2^32 = 4,294,967,296

So, that's 4 gigs for Granny  Roll Eyes

And if you go for the 64-bit board and OS, you'd have

2^64

which gives a whopping
18,446,744,073,709,551,616 Bytes

18 k. tera bytes !
(I'm clueless what it's short name is ... 18 Z Bytes?  18 Zillion Bytes)

I'd guess that'd be enough for you and all your grandchildren's children - at least until Linux-128 arrives Cheesy

Please let us know how this turns out - I'm interested in mucho memory for a project.

cheers,
- Scruf
« Last Edit: July 14, 2007, 08:28:05 am by ScruffyWin » Logged

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GrannyGeek
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Posts: 2567


« Reply #6 on: July 14, 2007, 10:56:23 am »

Thanks for the math on the memory limit. I've read that before. It's not just Microsoft or Intel in an evil plot.<g>

I did get more RAM and now have 3 gigs of dual channel memory: four slots--2 512-meg sticks in one pair, 2 1-gig sticks in the other pair. The system never blinked.
--GrannyGeek
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Happily running VL 7 Gold on  a Sempron LE-1300 desktop (2.3 GHz), 4 G RAM,  GeForce 6150 SE onboard graphics and on an HP Pavilion dv7 i7, 6 gigs, Intel 2nd Generation Integrated Graphics Controller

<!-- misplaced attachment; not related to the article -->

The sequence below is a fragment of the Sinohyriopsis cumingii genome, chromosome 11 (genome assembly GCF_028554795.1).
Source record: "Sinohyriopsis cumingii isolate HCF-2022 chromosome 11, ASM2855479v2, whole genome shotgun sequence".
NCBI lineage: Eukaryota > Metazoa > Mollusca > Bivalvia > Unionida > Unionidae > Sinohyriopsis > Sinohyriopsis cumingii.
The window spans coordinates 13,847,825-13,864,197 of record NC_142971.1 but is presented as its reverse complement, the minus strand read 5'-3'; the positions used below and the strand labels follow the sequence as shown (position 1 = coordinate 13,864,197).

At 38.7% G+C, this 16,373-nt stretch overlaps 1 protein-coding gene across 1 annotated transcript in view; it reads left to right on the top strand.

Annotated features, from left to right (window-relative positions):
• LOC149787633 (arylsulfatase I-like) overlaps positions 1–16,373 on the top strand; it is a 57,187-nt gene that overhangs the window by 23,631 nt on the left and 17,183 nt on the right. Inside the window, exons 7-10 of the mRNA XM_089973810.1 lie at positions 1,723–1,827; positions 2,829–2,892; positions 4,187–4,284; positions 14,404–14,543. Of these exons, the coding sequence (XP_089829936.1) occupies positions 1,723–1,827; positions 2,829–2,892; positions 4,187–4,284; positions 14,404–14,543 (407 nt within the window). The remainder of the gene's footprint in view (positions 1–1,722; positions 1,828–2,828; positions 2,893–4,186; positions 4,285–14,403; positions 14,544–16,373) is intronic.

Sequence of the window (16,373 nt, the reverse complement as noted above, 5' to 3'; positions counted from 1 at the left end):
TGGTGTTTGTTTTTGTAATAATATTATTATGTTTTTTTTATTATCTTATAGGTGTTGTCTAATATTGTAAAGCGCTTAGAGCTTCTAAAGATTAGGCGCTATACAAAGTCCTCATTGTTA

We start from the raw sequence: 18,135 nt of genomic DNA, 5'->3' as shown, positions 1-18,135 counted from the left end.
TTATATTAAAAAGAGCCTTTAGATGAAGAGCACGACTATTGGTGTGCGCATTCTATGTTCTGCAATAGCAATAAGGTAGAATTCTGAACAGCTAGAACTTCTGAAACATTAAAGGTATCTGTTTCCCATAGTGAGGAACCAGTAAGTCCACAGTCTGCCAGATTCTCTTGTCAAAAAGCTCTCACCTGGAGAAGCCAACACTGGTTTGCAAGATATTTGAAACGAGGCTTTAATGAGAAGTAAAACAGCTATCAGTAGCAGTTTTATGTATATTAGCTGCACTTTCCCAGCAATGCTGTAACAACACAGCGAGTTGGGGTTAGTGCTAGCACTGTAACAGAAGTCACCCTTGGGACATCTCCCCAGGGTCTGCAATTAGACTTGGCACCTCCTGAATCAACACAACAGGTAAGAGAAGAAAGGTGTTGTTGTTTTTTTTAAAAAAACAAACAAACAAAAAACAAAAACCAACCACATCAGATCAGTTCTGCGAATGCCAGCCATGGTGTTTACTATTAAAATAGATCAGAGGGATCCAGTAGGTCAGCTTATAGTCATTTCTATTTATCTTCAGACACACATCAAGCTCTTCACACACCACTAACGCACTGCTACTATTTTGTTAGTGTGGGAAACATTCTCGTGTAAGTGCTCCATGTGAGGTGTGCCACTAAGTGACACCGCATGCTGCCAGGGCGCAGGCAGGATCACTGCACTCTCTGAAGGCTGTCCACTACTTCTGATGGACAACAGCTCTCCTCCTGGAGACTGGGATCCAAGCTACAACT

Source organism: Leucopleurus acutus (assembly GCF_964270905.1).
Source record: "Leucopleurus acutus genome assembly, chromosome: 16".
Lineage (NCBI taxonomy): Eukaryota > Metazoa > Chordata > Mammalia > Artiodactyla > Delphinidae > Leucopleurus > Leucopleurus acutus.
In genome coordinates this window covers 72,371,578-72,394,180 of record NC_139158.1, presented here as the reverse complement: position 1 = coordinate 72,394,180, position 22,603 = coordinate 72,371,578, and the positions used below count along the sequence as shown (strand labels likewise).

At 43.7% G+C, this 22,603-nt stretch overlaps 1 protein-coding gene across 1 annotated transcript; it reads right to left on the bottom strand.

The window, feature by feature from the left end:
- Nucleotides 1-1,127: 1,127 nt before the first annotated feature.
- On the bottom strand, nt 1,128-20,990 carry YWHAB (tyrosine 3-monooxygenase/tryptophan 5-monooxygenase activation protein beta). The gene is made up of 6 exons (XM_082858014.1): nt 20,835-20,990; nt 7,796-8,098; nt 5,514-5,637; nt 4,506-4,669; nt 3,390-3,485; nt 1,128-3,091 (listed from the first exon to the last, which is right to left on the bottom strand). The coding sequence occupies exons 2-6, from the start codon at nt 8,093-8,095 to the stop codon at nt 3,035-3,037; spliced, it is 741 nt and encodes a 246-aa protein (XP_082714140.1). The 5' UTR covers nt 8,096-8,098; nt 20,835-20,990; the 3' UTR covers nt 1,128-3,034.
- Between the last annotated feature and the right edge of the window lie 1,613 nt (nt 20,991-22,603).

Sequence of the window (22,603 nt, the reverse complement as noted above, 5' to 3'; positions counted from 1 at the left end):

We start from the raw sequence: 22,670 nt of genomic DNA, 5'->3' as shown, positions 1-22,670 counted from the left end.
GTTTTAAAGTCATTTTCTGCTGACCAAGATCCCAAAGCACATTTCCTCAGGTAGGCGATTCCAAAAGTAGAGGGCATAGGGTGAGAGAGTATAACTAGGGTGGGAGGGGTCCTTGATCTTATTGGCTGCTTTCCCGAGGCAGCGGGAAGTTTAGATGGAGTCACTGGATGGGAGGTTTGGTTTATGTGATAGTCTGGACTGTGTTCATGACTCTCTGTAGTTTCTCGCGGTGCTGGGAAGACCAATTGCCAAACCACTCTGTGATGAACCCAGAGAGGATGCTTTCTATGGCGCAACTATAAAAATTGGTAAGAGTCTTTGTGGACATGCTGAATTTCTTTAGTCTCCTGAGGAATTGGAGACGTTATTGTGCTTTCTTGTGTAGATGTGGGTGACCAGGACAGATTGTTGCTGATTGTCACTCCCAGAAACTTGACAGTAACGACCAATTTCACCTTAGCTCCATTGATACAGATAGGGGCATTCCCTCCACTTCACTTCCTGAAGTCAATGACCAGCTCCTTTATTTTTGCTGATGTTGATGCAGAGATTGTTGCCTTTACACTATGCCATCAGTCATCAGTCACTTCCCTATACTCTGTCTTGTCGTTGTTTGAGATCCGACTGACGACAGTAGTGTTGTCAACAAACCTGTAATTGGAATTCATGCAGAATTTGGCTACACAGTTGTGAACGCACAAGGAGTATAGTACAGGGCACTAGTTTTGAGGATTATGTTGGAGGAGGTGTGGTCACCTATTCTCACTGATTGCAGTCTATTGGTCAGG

The Headacher
Louder than you
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I like the bass to go BOOM!


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« Reply #7 on: July 15, 2007, 01:03:22 am »

Quote
And if you go for the 64-bit board and OS, you'd have

2^64

which gives a whopping
18,446,744,073,709,551,616 Bytes

18 k. tera bytes !
Well actually.....
Tera means 10^12. What you have here are 18.4 * 10^18 bytes, so that would be 18.4 M terabytes Smiley. The name for 10 ^18 bytes is "exabyte". I have to admit I didn't know that one from the back of my head either Cheesy. I knew 10^15 was peta, but after that...
Found it here http://en.wikipedia.org/wiki/Tera- .
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Triarius Fidelis
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Domine, exaudi vocem meam


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« Reply #8 on: July 15, 2007, 01:57:17 pm »

A petabyte-sized storage tablet is mentioned in the (dreadful) novel 3001: A Final Odyssey. That's truly massive.
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ScruffyWin
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Posts: 16



« Reply #9 on: July 15, 2007, 06:43:52 pm »

Quote
Well actually.....
Tera means 10^12.

Ahh, what the heck - I was only off by a factor of a thousand. I do the same thing looking in my check book. When I have $100, I feel like a rich man Grin

Quote
I have to admit I didn't know that one from the back of my head either .

Tongue

Yah, I just counted thousand, million, giga, then assumed the next was Tera - I guess we both had some nano-sized synapse issues on this  Grin  and I'm thinking a few more gigs of memory would do some good (for my brain that is).

Well, gotta run on Terra-firma -but I'll be back in a few Millibleems...